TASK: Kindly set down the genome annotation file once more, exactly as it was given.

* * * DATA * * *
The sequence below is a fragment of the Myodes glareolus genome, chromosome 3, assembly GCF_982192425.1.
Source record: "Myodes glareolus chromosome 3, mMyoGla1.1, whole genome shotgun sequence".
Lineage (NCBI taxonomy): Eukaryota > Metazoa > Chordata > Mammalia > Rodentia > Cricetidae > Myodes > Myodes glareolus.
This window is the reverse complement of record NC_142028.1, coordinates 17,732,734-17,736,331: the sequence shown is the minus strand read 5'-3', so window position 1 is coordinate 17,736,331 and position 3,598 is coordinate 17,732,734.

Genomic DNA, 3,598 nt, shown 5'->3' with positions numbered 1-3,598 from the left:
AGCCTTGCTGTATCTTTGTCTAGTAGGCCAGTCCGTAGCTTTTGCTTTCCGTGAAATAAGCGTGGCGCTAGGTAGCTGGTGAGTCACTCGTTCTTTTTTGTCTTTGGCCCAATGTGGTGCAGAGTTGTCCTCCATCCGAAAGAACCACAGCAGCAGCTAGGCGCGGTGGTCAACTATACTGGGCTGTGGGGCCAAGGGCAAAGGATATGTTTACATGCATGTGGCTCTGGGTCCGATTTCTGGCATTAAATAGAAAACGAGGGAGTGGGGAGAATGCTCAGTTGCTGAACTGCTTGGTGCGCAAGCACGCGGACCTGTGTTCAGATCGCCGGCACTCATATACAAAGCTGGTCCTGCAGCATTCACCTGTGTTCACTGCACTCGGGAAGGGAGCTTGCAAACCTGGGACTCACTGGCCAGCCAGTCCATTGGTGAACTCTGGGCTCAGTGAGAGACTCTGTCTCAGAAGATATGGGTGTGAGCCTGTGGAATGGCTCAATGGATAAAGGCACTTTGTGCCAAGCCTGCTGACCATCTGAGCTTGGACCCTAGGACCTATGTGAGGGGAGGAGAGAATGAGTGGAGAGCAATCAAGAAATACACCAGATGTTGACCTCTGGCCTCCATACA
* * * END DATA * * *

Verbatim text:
The sequence below is a fragment of the Myodes glareolus genome, chromosome 3, assembly GCF_982192425.1.
Source record: "Myodes glareolus chromosome 3, mMyoGla1.1, whole genome shotgun sequence".
Lineage (NCBI taxonomy): Eukaryota > Metazoa > Chordata > Mammalia > Rodentia > Cricetidae > Myodes > Myodes glareolus.
This window is the reverse complement of record NC_142028.1, coordinates 17,732,734-17,736,331: the sequence shown is the minus strand read 5'-3', so window position 1 is coordinate 17,736,331 and position 3,598 is coordinate 17,732,734.

Genomic DNA, 3,598 nt, shown 5'->3' with positions numbered 1-3,598 from the left:
AGCCTTGCTGTATCTTTGTCTAGTAGGCCAGTCCGTAGCTTTTGCTTTCCGTGAAATAAGCGTGGCGCTAGGTAGCTGGTGAGTCACTCGTTCTTTTTTGTCTTTGGCCCAATGTGGTGCAGAGTTGTCCTCCATCCGAAAGAACCACAGCAGCAGCTAGGCGCGGTGGTCAACTATACTGGGCTGTGGGGCCAAGGGCAAAGGATATGTTTACATGCATGTGGCTCTGGGTCCGATTTCTGGCATTAAATAGAAAACGAGGGAGTGGGGAGAATGCTCAGTTGCTGAACTGCTTGGTGCGCAAGCACGCGGACCTGTGTTCAGATCGCCGGCACTCATATACAAAGCTGGTCCTGCAGCATTCACCTGTGTTCACTGCACTCGGGAAGGGAGCTTGCAAACCTGGGACTCACTGGCCAGCCAGTCCATTGGTGAACTCTGGGCTCAGTGAGAGACTCTGTCTCAGAAGATATGGGTGTGAGCCTGTGGAATGGCTCAATGGATAAAGGCACTTTGTGCCAAGCCTGCTGACCATCTGAGCTTGGACCCTAGGACCTATGTGAGGGGAGGAGAGAATGAGTGGAGAGCAATCAAGAAATACACCAGATGTTGACCTCTGGCCTCCATACA